Oil prices rise as U.S. trade deals with Mexico, Canada and China boost demand prospects
Oil futures moved up sharply on Thursday as news of the Senate approval of the U.S.-Mexico-Canada trade agreement combined with the first phase of the China-U.S. trade deal signed a day earlier to boost prospects for energy demand.
Crude-oil prices were already up due to the signing of the trade deal with Beijing that “could mean more U.S. oil headed for China, in addition to the prospects for improved global economic growth this year, which ought to improve oil demand growth,” said Marshall Steeves, energy markets analyst at IHS Markit.
The Senate approval of the USMCA added to those earlier gains, “in theory,” he told MarketWatch. “It remains to be seen how much new trade actually results from the agreement, but there should be some improvement at the margins.” Mexico and Canada are the top two destination countries for U.S. petroleum exports.
In a broader context, however, the U.S. benchmark crude oil price is “back where it was just a few days ago, so today’s gain marks no apparent change in trend,” he said.
West Texas Intermediate crude for February delivery CLG20, +1.57% was up 90 cents, or 1.6%, at $58.71 a barrel on the New York Mercantile Exchange, after trading as high as $58.87. Prices on Wednesday settled at $57.81, the lowest for a front-month contract since Dec. 3, according to Dow Jones Market Data.
March Brent BRNH20, +1.27%, the global benchmark, picked up 86 cents, or 1.3%, to reach $64.86 a barrel on ICE Futures Europe, following its lowest finish since Dec. 11 in the previous session.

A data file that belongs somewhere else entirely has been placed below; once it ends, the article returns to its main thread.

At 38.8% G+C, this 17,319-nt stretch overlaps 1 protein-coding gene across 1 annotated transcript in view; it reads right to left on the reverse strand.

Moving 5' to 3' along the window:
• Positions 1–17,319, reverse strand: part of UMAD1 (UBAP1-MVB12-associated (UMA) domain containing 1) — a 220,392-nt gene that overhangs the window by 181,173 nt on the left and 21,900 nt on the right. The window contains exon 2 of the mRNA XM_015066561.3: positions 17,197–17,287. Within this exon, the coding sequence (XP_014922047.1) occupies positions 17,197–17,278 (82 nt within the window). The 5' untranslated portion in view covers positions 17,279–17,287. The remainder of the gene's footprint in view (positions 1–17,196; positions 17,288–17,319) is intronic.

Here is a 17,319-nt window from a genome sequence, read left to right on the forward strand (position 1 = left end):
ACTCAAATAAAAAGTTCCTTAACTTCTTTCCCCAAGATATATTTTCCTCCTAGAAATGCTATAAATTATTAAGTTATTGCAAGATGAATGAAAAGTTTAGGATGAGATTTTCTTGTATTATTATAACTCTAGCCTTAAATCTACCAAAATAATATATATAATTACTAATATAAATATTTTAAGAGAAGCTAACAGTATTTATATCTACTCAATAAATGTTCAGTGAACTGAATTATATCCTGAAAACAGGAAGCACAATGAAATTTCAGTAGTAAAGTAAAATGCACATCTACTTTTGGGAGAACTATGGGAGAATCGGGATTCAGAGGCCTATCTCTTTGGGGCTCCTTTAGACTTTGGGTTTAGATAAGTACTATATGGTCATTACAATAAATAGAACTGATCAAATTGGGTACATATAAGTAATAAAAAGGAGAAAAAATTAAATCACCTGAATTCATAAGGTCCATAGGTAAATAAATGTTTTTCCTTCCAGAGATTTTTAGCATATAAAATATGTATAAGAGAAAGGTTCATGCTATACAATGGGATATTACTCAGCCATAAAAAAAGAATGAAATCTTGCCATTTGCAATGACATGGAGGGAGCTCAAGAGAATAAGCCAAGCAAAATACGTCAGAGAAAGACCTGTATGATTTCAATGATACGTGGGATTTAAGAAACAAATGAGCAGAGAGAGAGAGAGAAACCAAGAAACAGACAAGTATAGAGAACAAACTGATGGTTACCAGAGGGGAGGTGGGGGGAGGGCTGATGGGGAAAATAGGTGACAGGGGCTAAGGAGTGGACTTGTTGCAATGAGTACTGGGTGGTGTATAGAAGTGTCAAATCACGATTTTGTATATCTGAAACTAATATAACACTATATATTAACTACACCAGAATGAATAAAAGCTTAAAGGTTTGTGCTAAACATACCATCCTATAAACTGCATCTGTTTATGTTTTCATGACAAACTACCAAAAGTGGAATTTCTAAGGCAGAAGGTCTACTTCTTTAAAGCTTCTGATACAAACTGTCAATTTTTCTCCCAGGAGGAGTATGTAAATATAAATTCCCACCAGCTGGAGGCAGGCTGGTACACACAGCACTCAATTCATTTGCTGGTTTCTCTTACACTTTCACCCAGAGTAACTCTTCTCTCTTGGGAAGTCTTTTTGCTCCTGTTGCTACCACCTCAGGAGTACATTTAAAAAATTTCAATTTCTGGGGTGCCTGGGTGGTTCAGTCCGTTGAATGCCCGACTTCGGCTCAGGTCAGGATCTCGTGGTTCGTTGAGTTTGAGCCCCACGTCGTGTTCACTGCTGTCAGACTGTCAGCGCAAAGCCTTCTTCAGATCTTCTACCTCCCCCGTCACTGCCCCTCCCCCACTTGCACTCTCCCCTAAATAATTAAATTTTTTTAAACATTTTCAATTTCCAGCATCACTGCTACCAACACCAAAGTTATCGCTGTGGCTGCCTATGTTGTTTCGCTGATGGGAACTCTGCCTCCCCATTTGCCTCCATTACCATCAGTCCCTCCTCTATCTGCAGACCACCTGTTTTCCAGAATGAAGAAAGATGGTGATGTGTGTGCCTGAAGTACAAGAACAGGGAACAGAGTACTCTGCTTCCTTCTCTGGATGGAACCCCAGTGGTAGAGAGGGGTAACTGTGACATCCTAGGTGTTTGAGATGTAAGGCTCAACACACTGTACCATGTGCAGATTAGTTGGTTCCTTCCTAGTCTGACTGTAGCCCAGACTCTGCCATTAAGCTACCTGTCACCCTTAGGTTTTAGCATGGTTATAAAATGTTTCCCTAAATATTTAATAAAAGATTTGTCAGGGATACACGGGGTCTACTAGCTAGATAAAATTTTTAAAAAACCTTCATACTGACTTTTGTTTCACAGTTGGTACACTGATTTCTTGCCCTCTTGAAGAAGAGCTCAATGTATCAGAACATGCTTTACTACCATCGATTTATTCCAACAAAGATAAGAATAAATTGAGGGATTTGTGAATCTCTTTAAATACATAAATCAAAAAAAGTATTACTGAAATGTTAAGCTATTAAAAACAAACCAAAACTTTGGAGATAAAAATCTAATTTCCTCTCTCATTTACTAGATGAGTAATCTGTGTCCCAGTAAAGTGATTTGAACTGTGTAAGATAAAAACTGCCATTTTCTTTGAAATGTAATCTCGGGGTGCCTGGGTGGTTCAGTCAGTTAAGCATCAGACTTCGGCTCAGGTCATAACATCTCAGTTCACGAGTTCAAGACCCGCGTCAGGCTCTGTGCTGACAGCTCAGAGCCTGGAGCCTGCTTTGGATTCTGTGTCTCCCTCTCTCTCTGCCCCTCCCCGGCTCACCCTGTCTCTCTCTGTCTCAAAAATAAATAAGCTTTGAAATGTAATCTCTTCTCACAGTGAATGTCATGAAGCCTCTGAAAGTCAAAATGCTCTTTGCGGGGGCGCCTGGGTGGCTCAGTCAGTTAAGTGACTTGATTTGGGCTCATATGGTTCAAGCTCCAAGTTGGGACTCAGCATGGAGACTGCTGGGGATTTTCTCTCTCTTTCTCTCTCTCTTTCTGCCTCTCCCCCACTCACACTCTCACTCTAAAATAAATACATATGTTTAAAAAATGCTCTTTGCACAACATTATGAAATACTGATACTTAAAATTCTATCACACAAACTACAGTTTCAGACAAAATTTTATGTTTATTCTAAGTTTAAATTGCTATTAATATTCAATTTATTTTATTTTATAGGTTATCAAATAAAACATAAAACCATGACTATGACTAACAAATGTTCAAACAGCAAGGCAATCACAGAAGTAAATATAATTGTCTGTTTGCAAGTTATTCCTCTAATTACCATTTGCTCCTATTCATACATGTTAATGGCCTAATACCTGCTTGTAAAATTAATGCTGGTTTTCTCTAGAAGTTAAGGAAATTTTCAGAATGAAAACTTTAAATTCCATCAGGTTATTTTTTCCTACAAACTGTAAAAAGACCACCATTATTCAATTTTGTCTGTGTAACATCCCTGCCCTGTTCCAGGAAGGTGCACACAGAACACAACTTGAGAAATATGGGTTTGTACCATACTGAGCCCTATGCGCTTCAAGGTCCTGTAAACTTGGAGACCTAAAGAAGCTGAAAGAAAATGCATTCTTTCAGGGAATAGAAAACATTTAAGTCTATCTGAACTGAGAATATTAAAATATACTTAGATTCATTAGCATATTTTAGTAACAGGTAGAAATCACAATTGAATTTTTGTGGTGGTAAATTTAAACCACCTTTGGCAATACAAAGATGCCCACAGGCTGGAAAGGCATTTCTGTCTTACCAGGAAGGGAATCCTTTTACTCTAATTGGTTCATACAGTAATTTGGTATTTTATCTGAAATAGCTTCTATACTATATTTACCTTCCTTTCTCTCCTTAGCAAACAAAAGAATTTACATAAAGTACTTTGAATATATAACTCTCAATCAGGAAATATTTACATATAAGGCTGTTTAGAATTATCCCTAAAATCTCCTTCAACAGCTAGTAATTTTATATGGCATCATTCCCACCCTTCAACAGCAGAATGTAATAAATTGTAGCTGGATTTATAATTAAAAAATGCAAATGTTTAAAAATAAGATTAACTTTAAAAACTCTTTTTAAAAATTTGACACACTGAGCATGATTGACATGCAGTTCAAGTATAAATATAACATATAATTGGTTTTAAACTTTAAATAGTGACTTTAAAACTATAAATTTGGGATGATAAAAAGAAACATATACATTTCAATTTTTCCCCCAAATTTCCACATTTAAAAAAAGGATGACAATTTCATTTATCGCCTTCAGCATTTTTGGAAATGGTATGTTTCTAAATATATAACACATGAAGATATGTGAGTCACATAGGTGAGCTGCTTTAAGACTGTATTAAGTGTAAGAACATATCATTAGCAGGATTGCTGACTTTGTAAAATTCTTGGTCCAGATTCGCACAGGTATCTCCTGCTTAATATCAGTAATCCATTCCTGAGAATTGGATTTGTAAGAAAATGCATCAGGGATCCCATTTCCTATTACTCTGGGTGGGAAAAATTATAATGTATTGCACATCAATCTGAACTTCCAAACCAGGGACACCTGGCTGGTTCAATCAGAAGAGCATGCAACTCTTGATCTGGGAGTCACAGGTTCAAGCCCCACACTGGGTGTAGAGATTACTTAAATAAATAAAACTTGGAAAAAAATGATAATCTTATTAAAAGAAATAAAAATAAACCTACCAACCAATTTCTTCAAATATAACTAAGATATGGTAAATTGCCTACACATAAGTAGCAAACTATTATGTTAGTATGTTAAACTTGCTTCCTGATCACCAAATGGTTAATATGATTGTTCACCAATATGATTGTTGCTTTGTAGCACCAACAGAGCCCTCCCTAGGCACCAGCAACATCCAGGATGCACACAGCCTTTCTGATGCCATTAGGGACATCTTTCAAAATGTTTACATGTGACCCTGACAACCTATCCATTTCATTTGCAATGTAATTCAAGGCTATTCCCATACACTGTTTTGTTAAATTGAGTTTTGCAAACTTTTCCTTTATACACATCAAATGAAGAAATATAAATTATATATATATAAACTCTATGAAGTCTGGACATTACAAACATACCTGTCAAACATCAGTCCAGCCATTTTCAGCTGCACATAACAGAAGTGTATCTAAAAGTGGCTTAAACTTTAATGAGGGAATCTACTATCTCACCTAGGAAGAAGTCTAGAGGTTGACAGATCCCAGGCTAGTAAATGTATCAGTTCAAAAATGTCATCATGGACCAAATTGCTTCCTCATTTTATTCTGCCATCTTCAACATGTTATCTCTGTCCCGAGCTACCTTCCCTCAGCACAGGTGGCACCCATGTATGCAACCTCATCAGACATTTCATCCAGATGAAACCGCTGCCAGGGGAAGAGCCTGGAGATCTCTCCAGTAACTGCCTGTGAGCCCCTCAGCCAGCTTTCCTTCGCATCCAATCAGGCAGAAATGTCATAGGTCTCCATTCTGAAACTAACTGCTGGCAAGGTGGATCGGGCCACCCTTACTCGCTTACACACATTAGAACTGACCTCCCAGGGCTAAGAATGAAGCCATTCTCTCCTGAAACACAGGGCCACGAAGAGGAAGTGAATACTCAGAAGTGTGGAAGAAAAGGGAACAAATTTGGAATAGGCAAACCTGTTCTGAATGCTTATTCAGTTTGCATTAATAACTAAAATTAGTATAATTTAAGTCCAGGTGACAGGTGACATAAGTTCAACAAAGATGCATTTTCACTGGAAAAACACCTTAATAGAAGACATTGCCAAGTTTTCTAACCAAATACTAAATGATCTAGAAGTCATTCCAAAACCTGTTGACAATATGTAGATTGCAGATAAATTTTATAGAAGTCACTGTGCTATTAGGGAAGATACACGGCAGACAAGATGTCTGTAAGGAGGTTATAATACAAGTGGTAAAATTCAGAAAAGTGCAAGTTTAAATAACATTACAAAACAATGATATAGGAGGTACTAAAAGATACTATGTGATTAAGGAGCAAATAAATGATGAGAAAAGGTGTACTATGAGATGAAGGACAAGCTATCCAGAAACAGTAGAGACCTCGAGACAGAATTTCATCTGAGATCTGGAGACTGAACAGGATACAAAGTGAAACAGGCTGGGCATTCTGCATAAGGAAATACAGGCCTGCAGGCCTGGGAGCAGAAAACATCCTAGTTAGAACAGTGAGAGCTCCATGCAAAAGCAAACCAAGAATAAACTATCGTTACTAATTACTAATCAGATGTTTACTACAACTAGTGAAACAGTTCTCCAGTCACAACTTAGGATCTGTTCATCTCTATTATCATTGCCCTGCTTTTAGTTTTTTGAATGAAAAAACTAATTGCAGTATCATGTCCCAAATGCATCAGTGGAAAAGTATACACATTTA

Wednesday “marked the formal signing of a phase one trade agreement between the US and China, bringing some relief at least for now for one of the market’s most consistent downside risk factors,” said Robbie Fraser, senior commodity analyst at Schneider Electric.
“Still, a theoretical phase two agreement would likely be much broader in scope and difficulty, suggesting trade discussions between the world’s two largest markets are still likely to sway markets during the year ahead,” he said in a daily note.
According to the 96-page, first-phase Sino-American agreement signed on Wednesday, China has pledged to buy at least $52.4 billion of U.S. energy products over the next two years.
“Shale producers are looking at the deal with cautious optimism with the commitment to buy 50 billion in energy products over the next two years,” wrote Phil Flynn, senior market analyst at the Price Futures Group, in a Thursday report.
“While the breakdown of exactly what they are going to buy is unclear, it is welcome news for U.S. shale producers that have been fighting an uphill battle producing more but making less or losing money,” he wrote.
International tensions over trade policy have been one of the biggest headwinds for commodities like crude-oil, which tends to see price gains amid the expectations of healthy economic growth which can foster stronger consumption.
Beyond trade developments, energy investors weighed signs of rising petroleum-product supplies. A report from the Energy Information Administration data on Wednesday showed much bigger-than-expected supply increases of 6.7 million barrels for gasoline and 8.2 million barrels for distillates for the week ended Jan. 10. U.S. crude supplies, however, fell by 2.5 million barrels last week, EIA data showed.
Prices for petroleum products saw mixed trading on Thursday, with February gasoline RBG20, +0.82% up 0.9% at $1.6511 a gallon and February heating oil HOG20, -0.62% trading at $1.868 a gallon, down 0.5%.
Meanwhile, in a monthly report released Thursday, the International Energy Agency left its global demand growth forecasts unchanged. It estimated demand growth of 1 million barrels a day for 2019 to total world demand of 100.3 million barrels a day. For 2020, it forecast demand growth of 1.2 million barrels a day to total demand of 101.5 million barrels a day.
Rounding out action on Nymex, February natural gas NGG20, +1.27% rose 2.8 cents, or 1.3%, to $2.148 per million British thermal units after U.S. government data revealed a bigger-than-expected weekly decline in supplies of the fuel.
The EIA reported Thursday that domestic supplies of natural gas fell by 109 billion cubic feet for the week ended Jan. 10. Analysts expected a fall of 92 billion cubic feet, on average, according to a survey conducted by S&P Global Platts.
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